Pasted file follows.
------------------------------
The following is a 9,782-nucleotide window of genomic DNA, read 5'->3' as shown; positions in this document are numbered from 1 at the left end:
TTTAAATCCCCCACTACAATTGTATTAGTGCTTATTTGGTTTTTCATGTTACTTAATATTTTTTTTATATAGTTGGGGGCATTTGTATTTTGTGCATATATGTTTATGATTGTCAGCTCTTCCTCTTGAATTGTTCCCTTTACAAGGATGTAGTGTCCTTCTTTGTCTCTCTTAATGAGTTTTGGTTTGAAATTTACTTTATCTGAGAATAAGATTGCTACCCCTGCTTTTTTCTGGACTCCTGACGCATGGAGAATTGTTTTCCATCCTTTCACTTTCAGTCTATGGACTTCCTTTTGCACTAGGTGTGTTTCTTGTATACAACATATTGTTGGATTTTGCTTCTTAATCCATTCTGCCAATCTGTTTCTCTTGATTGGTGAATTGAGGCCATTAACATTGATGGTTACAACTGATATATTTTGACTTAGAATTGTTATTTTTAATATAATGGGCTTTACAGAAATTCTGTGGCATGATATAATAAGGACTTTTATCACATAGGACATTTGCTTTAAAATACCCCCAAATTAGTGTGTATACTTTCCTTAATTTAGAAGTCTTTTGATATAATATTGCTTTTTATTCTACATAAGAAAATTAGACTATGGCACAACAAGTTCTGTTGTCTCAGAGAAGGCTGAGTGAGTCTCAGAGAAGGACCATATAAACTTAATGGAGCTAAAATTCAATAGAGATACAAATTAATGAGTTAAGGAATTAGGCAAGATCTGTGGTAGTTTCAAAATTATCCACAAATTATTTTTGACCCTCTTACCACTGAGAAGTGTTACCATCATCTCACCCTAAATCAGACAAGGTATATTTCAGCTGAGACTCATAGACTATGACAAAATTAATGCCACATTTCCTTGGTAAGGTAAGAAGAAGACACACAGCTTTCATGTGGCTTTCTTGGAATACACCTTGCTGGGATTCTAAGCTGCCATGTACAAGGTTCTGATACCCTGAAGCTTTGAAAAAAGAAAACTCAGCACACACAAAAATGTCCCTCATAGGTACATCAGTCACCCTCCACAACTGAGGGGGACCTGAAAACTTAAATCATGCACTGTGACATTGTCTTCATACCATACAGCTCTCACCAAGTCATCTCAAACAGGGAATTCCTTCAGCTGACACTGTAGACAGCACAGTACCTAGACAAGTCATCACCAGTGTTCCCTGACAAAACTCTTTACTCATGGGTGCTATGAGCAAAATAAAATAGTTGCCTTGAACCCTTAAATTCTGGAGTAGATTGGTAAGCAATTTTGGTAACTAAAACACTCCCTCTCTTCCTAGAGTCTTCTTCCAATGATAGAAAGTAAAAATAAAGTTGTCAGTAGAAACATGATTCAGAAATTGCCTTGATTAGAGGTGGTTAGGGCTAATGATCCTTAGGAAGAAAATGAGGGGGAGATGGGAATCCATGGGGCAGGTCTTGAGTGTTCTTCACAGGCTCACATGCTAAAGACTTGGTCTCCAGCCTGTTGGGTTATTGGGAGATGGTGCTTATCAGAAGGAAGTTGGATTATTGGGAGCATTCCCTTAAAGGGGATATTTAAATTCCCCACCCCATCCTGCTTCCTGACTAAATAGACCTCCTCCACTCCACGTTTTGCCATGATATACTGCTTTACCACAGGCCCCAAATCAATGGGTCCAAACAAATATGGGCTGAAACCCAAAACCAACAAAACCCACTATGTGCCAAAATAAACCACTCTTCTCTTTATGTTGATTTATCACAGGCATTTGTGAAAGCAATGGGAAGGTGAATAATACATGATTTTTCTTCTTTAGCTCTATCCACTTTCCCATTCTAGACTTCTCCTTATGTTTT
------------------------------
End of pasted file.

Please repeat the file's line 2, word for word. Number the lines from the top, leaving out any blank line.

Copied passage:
TTTAAATCCCCCACTACAATTGTATTAGTGCTTATTTGGTTTTTCATGTTACTTAATATTTTTTTTATATAGTTGGGGGCATTTGTATTTTGTGCATATATGTTTATGATTGTCAGCTCTTCCTCTTGAATTGTTCCCTTTACAAGGATGTAGTGTCCTTCTTTGTCTCTCTTAATGAGTTTTGGTTTGAAATTTACTTTATCTGAGAATAAGATTGCTACCCCTGCTTTTTTCTGGACTCCTGACGCATGGAGAATTGTTTTCCATCCTTTCACTTTCAGTCTATGGACTTCCTTTTGCACTAGGTGTGTTTCTTGTATACAACATATTGTTGGATTTTGCTTCTTAATCCATTCTGCCAATCTGTTTCTCTTGATTGGTGAATTGAGGCCATTAACATTGATGGTTACAACTGATATATTTTGACTTAGAATTGTTATTTTTAATATAATGGGCTTTACAGAAATTCTGTGGCATGATATAATAAGGACTTTTATCACATAGGACATTTGCTTTAAAATACCCCCAAATTAGTGTGTATACTTTCCTTAATTTAGAAGTCTTTTGATATAATATTGCTTTTTATTCTACATAAGAAAATTAGACTATGGCACAACAAGTTCTGTTGTCTCAGAGAAGGCTGAGTGAGTCTCAGAGAAGGACCATATAAACTTAATGGAGCTAAAATTCAATAGAGATACAAATTAATGAGTTAAGGAATTAGGCAAGATCTGTGGTAGTTTCAAAATTATCCACAAATTATTTTTGACCCTCTTACCACTGAGAAGTGTTACCATCATCTCACCCTAAATCAGACAAGGTATATTTCAGCTGAGACTCATAGACTATGACAAAATTAATGCCACATTTCCTTGGTAAGGTAAGAAGAAGACACACAGCTTTCATGTGGCTTTCTTGGAATACACCTTGCTGGGATTCTAAGCTGCCATGTACAAGGTTCTGATACCCTGAAGCTTTGAAAAAAGAAAACTCAGCACACACAAAAATGTCCCTCATAGGTACATCAGTCACCCTCCACAACTGAGGGGGACCTGAAAACTTAAATCATGCACTGTGACATTGTCTTCATACCATACAGCTCTCACCAAGTCATCTCAAACAGGGAATTCCTTCAGCTGACACTGTAGACAGCACAGTACCTAGACAAGTCATCACCAGTGTTCCCTGACAAAACTCTTTACTCATGGGTGCTATGAGCAAAATAAAATAGTTGCCTTGAACCCTTAAATTCTGGAGTAGATTGGTAAGCAATTTTGGTAACTAAAACACTCCCTCTCTTCCTAGAGTCTTCTTCCAATGATAGAAAGTAAAAATAAAGTTGTCAGTAGAAACATGATTCAGAAATTGCCTTGATTAGAGGTGGTTAGGGCTAATGATCCTTAGGAAGAAAATGAGGGGGAGATGGGAATCCATGGGGCAGGTCTTGAGTGTTCTTCACAGGCTCACATGCTAAAGACTTGGTCTCCAGCCTGTTGGGTTATTGGGAGATGGTGCTTATCAGAAGGAAGTTGGATTATTGGGAGCATTCCCTTAAAGGGGATATTTAAATTCCCCACCCCATCCTGCTTCCTGACTAAATAGACCTCCTCCACTCCACGTTTTGCCATGATATACTGCTTTACCACAGGCCCCAAATCAATGGGTCCAAACAAATATGGGCTGAAACCCAAAACCAACAAAACCCACTATGTGCCAAAATAAACCACTCTTCTCTTTATGTTGATTTATCACAGGCATTTGTGAAAGCAATGGGAAGGTGAATAATACATGATTTTTCTTCTTTAGCTCTATCCACTTTCCCATTCTAGACTTCTCCTTATGTTTT